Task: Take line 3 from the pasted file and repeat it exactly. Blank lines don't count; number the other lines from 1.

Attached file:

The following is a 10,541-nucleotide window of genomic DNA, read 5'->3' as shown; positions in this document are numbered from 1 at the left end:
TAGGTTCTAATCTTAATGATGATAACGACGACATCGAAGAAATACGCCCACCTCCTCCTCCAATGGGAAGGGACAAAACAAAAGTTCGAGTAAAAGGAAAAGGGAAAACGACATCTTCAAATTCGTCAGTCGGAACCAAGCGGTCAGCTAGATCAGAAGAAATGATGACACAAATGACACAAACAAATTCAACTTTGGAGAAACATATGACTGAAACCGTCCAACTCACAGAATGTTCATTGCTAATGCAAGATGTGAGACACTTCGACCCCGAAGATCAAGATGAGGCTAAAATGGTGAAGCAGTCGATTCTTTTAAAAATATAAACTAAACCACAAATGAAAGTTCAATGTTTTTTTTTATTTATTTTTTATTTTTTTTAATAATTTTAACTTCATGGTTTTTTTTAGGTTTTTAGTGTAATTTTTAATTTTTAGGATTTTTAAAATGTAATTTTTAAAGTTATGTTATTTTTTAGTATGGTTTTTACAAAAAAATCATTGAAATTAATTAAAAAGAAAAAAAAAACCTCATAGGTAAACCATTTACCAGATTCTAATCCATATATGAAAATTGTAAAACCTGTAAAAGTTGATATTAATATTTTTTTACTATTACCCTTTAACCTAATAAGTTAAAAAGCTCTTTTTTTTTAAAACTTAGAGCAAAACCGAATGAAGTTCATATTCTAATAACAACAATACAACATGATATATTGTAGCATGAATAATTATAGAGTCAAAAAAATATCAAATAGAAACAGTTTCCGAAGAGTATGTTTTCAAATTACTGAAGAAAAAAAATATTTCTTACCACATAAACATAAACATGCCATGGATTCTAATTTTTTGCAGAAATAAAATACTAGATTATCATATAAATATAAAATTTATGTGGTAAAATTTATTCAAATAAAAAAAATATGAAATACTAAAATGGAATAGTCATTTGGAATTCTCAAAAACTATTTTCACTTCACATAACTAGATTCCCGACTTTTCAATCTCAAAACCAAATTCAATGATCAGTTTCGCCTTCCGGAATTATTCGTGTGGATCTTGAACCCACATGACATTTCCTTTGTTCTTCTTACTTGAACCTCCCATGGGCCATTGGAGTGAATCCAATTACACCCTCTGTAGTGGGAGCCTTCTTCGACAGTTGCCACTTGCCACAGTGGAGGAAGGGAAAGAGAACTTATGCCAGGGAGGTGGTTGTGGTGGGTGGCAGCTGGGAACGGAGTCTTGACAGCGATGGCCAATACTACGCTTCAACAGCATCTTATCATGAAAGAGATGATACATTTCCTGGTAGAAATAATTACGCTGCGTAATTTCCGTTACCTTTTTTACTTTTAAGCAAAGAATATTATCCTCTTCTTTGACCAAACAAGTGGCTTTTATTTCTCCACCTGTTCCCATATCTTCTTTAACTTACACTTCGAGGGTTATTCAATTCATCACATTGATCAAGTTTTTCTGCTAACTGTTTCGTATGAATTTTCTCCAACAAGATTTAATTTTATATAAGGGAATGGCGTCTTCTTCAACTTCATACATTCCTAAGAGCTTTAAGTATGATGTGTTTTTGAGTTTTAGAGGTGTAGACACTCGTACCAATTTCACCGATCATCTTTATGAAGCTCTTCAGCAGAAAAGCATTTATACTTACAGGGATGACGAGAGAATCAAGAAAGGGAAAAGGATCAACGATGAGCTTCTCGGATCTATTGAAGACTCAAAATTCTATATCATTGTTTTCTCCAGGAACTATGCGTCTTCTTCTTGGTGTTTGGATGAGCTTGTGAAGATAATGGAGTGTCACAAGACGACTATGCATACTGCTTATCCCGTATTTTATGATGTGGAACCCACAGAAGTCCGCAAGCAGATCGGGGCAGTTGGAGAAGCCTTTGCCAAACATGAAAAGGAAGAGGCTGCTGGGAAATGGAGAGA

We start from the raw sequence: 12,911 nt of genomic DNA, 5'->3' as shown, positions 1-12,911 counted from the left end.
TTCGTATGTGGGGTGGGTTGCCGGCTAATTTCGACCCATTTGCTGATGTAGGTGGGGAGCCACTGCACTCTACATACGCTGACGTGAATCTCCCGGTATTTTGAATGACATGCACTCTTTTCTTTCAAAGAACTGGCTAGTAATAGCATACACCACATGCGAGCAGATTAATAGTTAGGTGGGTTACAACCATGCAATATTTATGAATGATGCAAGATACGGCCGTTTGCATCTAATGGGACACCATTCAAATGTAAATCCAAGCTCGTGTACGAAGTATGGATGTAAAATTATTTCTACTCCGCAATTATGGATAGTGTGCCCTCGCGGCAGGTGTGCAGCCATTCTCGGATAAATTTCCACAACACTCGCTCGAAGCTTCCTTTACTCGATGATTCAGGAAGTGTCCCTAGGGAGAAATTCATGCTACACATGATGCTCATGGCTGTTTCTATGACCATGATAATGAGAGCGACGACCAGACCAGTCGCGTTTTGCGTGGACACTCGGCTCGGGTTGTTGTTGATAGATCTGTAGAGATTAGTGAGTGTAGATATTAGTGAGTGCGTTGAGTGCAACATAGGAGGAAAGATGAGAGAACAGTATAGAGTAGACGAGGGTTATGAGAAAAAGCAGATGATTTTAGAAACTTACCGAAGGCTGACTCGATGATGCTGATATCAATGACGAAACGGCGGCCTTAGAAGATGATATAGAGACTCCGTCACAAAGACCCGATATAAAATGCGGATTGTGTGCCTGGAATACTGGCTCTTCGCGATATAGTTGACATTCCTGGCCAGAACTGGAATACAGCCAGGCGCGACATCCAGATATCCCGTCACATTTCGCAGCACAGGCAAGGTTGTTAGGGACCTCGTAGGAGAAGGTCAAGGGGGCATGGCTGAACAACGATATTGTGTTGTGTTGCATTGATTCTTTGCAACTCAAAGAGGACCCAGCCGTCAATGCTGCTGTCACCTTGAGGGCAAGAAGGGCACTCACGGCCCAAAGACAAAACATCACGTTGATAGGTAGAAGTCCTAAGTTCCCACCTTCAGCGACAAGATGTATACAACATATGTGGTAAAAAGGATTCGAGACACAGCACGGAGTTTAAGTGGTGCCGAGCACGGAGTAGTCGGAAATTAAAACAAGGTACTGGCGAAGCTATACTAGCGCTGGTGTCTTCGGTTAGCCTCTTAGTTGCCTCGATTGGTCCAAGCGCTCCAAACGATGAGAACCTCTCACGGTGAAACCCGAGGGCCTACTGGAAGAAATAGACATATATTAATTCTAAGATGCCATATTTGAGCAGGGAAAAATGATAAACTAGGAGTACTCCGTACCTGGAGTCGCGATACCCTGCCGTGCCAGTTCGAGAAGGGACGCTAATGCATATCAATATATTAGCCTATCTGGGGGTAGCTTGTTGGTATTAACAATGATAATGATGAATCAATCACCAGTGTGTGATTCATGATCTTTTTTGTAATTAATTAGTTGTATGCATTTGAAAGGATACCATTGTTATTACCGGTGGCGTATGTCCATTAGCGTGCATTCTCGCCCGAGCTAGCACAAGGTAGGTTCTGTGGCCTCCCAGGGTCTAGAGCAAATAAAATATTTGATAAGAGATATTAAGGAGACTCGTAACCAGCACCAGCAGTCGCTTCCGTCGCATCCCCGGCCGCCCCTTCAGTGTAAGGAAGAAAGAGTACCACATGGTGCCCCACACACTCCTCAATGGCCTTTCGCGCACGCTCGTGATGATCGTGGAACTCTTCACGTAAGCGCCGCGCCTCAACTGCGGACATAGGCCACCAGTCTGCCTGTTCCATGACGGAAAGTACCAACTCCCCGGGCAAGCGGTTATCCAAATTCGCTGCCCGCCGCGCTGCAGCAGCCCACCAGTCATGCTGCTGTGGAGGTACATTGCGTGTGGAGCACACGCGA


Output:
We start from the raw sequence: 12,911 nt of genomic DNA, 5'->3' as shown, positions 1-12,911 counted from the left end.